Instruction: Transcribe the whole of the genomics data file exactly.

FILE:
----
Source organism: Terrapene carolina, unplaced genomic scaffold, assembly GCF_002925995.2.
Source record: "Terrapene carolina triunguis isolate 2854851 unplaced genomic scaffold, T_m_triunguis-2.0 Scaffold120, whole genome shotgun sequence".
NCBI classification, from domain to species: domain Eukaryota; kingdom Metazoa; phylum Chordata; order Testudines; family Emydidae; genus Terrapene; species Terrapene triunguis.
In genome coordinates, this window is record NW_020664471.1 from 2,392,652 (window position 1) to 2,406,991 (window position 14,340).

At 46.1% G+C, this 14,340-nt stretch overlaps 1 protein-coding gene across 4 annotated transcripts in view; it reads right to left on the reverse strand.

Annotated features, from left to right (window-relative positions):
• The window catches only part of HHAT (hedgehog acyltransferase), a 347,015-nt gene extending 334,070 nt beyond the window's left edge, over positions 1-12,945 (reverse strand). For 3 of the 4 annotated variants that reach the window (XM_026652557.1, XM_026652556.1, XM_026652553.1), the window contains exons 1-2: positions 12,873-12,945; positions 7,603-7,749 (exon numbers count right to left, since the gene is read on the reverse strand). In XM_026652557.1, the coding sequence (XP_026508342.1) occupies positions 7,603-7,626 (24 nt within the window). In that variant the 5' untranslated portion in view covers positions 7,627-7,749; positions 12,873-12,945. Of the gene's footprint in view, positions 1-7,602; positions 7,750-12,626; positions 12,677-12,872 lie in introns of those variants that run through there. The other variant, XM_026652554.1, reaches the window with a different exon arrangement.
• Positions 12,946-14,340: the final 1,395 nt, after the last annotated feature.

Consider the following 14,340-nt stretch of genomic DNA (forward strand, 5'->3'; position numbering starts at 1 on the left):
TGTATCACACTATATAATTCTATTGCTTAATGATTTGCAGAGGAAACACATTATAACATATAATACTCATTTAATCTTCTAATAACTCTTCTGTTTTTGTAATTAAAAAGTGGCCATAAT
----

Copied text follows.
Source organism: Terrapene carolina, unplaced genomic scaffold, assembly GCF_002925995.2.
Source record: "Terrapene carolina triunguis isolate 2854851 unplaced genomic scaffold, T_m_triunguis-2.0 Scaffold120, whole genome shotgun sequence".
NCBI classification, from domain to species: domain Eukaryota; kingdom Metazoa; phylum Chordata; order Testudines; family Emydidae; genus Terrapene; species Terrapene triunguis.
In genome coordinates, this window is record NW_020664471.1 from 2,392,652 (window position 1) to 2,406,991 (window position 14,340).

At 46.1% G+C, this 14,340-nt stretch overlaps 1 protein-coding gene across 4 annotated transcripts in view; it reads right to left on the reverse strand.

Annotated features, from left to right (window-relative positions):
• The window catches only part of HHAT (hedgehog acyltransferase), a 347,015-nt gene extending 334,070 nt beyond the window's left edge, over positions 1-12,945 (reverse strand). For 3 of the 4 annotated variants that reach the window (XM_026652557.1, XM_026652556.1, XM_026652553.1), the window contains exons 1-2: positions 12,873-12,945; positions 7,603-7,749 (exon numbers count right to left, since the gene is read on the reverse strand). In XM_026652557.1, the coding sequence (XP_026508342.1) occupies positions 7,603-7,626 (24 nt within the window). In that variant the 5' untranslated portion in view covers positions 7,627-7,749; positions 12,873-12,945. Of the gene's footprint in view, positions 1-7,602; positions 7,750-12,626; positions 12,677-12,872 lie in introns of those variants that run through there. The other variant, XM_026652554.1, reaches the window with a different exon arrangement.
• Positions 12,946-14,340: the final 1,395 nt, after the last annotated feature.

Consider the following 14,340-nt stretch of genomic DNA (forward strand, 5'->3'; position numbering starts at 1 on the left):
TGTATCACACTATATAATTCTATTGCTTAATGATTTGCAGAGGAAACACATTATAACATATAATACTCATTTAATCTTCTAATAACTCTTCTGTTTTTGTAATTAAAAAGTGGCCATAAT